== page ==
A hymn can be a poem, or a prayer, but it does not have to work as words on a page, as a written-down poem does; and it does not have to be a supplication. It can be, for instance, a celebration. Or a lament. Certain hymns seem to me to work very well as poems on the page. Others do not. I think there is good (I mean, meaningful) work for poets in trying to make more and better words for music, for use in liturgical contexts. One of my favourite poets, Jay Macpherson — “a hopeless agnostic,” she called herself — did such work, producing new and revised translations for the revised hymnary of the United Church of Canada. But the poems in Years, Months, and Days are not hymns. They are poems. This is another way in which they have been translated.

Rob: Wow – I didn’t know that about Jay Macpherson! My father was a United Church minister, and I’m sure I’ve sung some of those revised hymns.

Earth and Heaven
Your anthology of myth poetry, Earth and Heaven (Fitzhenry and Whiteside, 2015, co-edited with Evan Jones), includes poems on Christian themes alongside poems drawn from Greek and Roman mythology. You’ve, similarly, written poems drawn from both Greek and Christian sources. Do you think differently about what you are doing in each? Does the fact that some are tied to peoples’ spiritual practices shape how you approach them (in writing your own poems and in reading others)? If so, how?

Luke: This is certainly a question with which I’ve wrestled. I’ve taken to heart what Macpherson says about myth and religion:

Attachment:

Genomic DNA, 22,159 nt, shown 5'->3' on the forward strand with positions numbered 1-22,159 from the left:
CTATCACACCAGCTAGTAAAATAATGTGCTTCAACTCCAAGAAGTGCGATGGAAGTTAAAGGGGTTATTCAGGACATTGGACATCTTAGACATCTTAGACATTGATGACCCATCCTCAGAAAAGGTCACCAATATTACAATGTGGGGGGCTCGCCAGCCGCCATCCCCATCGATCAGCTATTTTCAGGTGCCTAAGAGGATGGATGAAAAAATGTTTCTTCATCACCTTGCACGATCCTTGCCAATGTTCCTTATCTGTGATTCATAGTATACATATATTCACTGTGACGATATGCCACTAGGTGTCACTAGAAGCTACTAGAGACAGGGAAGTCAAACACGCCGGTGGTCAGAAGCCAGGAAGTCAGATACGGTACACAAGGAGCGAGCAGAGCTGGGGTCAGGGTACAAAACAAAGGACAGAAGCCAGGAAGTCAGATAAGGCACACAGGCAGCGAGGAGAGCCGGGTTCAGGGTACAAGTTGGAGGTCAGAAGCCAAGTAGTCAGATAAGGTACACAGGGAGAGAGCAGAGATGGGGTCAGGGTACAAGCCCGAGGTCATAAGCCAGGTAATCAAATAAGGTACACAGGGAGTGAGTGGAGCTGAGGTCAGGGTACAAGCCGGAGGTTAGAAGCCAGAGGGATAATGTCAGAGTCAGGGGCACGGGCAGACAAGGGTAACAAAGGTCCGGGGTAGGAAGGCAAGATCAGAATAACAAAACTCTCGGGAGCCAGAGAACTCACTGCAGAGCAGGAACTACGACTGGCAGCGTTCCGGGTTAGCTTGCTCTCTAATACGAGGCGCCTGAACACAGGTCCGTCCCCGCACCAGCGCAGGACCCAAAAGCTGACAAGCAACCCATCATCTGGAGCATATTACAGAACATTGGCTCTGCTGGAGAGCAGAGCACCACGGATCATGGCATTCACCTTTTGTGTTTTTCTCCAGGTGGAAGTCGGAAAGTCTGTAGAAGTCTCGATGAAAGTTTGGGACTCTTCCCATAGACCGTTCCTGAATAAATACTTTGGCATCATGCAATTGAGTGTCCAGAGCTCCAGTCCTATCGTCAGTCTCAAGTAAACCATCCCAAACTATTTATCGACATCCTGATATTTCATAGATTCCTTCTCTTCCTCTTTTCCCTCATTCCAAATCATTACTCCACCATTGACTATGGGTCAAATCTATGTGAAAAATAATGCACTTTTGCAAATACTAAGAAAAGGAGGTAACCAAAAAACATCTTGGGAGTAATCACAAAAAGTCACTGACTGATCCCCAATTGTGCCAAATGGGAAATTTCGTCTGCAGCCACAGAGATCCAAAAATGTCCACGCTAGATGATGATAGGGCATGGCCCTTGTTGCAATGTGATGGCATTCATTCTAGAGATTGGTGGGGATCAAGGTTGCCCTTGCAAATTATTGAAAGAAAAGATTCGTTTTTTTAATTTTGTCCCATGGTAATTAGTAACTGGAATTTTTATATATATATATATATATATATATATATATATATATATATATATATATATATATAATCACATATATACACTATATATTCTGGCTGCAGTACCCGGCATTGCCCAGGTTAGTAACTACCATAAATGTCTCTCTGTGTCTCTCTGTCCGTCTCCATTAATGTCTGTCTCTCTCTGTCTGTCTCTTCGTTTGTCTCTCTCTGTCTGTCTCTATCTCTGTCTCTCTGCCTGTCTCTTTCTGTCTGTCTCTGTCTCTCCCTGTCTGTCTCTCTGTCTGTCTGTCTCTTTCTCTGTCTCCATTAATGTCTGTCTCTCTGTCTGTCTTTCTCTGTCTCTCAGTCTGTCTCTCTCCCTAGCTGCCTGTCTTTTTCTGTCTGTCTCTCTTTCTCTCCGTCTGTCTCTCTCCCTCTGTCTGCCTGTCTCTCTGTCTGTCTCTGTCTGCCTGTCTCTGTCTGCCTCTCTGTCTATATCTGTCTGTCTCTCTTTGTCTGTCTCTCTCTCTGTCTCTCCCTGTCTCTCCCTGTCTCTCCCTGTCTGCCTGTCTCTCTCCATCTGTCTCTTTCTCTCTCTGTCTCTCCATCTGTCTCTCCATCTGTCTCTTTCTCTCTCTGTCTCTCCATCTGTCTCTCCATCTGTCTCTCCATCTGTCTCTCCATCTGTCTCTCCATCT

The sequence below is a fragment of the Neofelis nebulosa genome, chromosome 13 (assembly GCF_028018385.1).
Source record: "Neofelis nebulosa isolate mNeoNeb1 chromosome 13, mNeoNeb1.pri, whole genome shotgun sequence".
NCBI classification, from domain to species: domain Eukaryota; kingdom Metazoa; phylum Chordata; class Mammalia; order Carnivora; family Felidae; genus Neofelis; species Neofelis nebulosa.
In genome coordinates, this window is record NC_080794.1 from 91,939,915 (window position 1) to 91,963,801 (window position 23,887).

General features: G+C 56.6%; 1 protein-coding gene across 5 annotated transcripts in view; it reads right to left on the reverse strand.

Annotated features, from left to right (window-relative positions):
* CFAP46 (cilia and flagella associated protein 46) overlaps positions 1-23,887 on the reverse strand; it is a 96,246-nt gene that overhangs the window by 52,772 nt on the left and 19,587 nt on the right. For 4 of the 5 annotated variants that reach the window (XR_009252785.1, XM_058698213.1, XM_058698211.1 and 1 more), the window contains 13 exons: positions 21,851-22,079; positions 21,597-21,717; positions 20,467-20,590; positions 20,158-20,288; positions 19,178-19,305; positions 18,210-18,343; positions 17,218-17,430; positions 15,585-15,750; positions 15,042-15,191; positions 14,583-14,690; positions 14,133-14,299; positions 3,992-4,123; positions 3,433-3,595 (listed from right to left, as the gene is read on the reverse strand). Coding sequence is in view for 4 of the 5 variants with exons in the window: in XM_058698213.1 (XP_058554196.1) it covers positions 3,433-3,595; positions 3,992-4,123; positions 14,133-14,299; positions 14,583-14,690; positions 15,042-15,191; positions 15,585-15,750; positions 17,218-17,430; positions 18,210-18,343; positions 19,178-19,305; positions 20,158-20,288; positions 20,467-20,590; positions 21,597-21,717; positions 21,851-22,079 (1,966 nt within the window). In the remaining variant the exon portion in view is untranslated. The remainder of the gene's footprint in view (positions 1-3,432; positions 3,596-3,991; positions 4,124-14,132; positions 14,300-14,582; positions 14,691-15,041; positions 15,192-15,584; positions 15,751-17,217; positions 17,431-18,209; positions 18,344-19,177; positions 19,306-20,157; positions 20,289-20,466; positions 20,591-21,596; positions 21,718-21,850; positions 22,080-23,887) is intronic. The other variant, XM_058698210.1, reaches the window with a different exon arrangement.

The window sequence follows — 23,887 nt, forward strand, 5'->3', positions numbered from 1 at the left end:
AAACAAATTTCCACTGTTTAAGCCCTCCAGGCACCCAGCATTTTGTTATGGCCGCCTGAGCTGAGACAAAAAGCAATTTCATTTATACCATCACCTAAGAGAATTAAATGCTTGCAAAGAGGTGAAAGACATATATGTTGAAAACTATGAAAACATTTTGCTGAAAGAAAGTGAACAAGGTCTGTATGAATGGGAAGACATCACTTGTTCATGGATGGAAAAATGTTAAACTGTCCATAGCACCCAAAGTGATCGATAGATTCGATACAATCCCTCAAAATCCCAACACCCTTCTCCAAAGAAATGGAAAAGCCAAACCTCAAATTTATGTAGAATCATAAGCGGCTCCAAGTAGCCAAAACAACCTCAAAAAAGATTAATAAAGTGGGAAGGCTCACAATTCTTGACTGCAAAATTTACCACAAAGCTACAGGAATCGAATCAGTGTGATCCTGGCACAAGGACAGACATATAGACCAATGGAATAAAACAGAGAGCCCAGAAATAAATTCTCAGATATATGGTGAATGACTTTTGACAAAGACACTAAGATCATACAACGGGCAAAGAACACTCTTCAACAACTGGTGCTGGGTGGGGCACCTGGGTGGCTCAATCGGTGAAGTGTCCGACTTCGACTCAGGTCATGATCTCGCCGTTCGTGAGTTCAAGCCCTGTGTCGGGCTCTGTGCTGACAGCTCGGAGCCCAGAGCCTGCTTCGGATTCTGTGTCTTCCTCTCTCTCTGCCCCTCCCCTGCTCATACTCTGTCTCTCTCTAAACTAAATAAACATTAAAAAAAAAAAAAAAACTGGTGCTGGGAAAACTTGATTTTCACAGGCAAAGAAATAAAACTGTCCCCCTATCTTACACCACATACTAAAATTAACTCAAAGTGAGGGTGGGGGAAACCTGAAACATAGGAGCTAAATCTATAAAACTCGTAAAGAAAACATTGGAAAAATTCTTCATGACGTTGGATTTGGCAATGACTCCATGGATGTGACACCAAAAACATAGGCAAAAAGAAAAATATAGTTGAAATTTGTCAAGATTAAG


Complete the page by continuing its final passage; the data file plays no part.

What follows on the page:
I think that a mythology that is no longer capable of change and absorbing new layers of possibility is a dead one that can only be studied from books.

So, when a poet makes use of a myth — the myth of Persephone is Macpherson’s example — what we see is not the death of the myth but rather

its stability, its durability, [and] also its metamorphic power, the protean flexibility and, if one can say it, venerean openness that has belonged to the life of such elements since they were fully released from religion into art.

With the Christian mythos, we are working — in 21st century Canada — with elements that I would say have been partially released from religion into art. This makes such elements both peculiarly powerful and peculiarly dangerous, for a poet — and I think the fear and trembling with which I move among such elements has increased, as my sense of their religious freight has increased. But I still move among such elements: I think a poet must. I would even go so far as to say (with fear and trembling) that I consider it a sacred charge.

Rob: “Peculiarly powerful and peculiarly dangerous” – yes, I like that. And the necessity of working in that space.